In the aftermath of their victory, the winners are markedly unmagnanimous. They brand those who voted the other way as a liberal elite, patronizing, self-interested, out of touch with real life. The liberal elite are characterized as bad losers, as though the vote were a football match. When they protest against or complain about the result and its consequences, they are immediately belittled and shouted down. In the weeks before the vote, the eventual victors’ own handling of language resembled a small child’s handling of an explosive device: They appeared to have no idea of its dangers or power. They used phrases like “We want our country back” and “Take back control” that were open to any and every interpretation. Now they complain that they have been misrepresented as racist, xenophobic, ignorant. They are keen to end the argument, to quit the field of language where only the headachy prospect of detailed analysis remains, to take their dubious verbal victory and run for the hills. They have a blunt phrase they use in the hope of its being the last word, and it is characteristically rude: “You lost. Get over it.”
The liberal elite, meanwhile, have evolved a theory: It is their belief that many of the people who voted to leave the European Union now regret their decision. There is no more tenuous comfort than that which rests on the possibility of another’s remorse. In psychoanalysis, events are reconstructed in the knowledge of their outcome: The therapeutic properties of narrative lie in its capacity to ascribe meaning to sufferings that at the time seemed to have no purpose. The liberal elite are in shock; they fall upon the notion of the victors’ regret as a palliative for their mental distress, but because the referendum result is irreversible, this narrative must adopt the form of tragedy.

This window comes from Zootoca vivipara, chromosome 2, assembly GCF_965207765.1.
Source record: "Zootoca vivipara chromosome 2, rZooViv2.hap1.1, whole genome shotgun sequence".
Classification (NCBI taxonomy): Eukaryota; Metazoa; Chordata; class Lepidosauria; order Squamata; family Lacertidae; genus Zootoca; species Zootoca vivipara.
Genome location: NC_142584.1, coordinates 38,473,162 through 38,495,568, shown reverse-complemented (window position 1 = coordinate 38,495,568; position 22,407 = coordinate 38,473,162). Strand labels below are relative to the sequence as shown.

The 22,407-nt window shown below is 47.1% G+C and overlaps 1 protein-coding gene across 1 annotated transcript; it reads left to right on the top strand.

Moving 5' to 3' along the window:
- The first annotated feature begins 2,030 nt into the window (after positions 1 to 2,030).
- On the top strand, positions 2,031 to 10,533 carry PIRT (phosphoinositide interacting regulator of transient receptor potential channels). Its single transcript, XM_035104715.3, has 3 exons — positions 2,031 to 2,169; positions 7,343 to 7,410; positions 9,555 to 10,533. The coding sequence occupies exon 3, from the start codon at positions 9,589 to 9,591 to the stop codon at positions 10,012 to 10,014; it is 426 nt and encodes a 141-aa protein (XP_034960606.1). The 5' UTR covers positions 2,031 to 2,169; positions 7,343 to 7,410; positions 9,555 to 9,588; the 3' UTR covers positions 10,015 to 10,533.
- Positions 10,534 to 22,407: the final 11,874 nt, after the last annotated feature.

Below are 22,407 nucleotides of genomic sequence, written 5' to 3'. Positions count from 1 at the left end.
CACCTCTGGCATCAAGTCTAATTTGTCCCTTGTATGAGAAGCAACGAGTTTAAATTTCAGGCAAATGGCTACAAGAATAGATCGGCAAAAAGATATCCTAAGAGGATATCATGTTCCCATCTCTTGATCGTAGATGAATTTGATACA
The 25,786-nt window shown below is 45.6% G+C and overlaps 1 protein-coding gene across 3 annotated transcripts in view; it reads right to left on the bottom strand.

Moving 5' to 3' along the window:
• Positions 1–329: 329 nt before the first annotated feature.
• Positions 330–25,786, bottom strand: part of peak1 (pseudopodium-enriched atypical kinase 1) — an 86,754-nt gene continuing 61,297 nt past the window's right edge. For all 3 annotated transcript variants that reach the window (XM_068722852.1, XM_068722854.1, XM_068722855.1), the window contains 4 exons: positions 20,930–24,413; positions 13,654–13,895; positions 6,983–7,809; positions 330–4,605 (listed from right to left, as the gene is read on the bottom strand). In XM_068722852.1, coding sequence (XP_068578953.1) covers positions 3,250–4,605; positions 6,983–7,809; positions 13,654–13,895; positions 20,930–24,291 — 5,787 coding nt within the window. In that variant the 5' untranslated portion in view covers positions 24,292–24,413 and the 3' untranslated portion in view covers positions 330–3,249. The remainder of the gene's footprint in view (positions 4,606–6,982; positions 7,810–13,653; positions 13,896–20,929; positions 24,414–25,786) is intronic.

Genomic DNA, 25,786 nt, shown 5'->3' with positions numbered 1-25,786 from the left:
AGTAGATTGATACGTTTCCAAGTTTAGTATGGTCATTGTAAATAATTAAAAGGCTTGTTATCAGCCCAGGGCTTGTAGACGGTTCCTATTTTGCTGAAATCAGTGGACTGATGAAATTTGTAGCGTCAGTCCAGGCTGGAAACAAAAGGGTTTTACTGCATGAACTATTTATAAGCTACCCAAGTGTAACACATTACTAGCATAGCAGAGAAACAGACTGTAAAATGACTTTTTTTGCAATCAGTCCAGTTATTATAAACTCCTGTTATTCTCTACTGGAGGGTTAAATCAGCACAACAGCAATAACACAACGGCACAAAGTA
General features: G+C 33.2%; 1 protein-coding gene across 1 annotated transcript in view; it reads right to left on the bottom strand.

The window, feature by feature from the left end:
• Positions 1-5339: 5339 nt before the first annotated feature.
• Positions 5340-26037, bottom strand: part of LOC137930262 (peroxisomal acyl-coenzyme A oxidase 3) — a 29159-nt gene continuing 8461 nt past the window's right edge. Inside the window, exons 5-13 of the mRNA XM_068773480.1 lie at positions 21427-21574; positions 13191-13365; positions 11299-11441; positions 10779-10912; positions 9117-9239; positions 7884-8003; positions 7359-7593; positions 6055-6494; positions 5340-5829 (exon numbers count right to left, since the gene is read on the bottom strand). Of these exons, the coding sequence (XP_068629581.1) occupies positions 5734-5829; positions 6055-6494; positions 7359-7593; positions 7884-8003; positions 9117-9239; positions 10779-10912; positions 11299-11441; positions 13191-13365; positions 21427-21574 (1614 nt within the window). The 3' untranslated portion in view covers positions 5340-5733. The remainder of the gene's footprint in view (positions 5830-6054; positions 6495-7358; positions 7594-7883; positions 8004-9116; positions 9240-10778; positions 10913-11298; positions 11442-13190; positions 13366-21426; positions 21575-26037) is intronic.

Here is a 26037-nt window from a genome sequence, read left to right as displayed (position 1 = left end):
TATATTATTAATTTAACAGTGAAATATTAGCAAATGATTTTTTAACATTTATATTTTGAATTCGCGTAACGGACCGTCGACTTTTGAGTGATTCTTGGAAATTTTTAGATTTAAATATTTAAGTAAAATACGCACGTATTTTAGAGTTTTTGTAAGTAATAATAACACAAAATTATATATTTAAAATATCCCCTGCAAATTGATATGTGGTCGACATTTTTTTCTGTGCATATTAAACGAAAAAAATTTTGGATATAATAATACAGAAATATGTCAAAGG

Unlike the victors, the losers are loquacious. They render the logic of their suffering with exactitude and skill, waxing to new expressive heights. The deluge of fine writing that follows the referendum contrasts strangely with the reticence that preceded it. The liberal elite are defending their reality, but too late. Some urge a show of tolerance and understanding; others talk about the various stages of grief; others still call for courage in standing up for the values of liberalism. These are fine performances, but it is unclear whom they are for.
Rachel Cusk, “The Age of Rudeness”, The New York Times Magazine (19 February 2017), 42.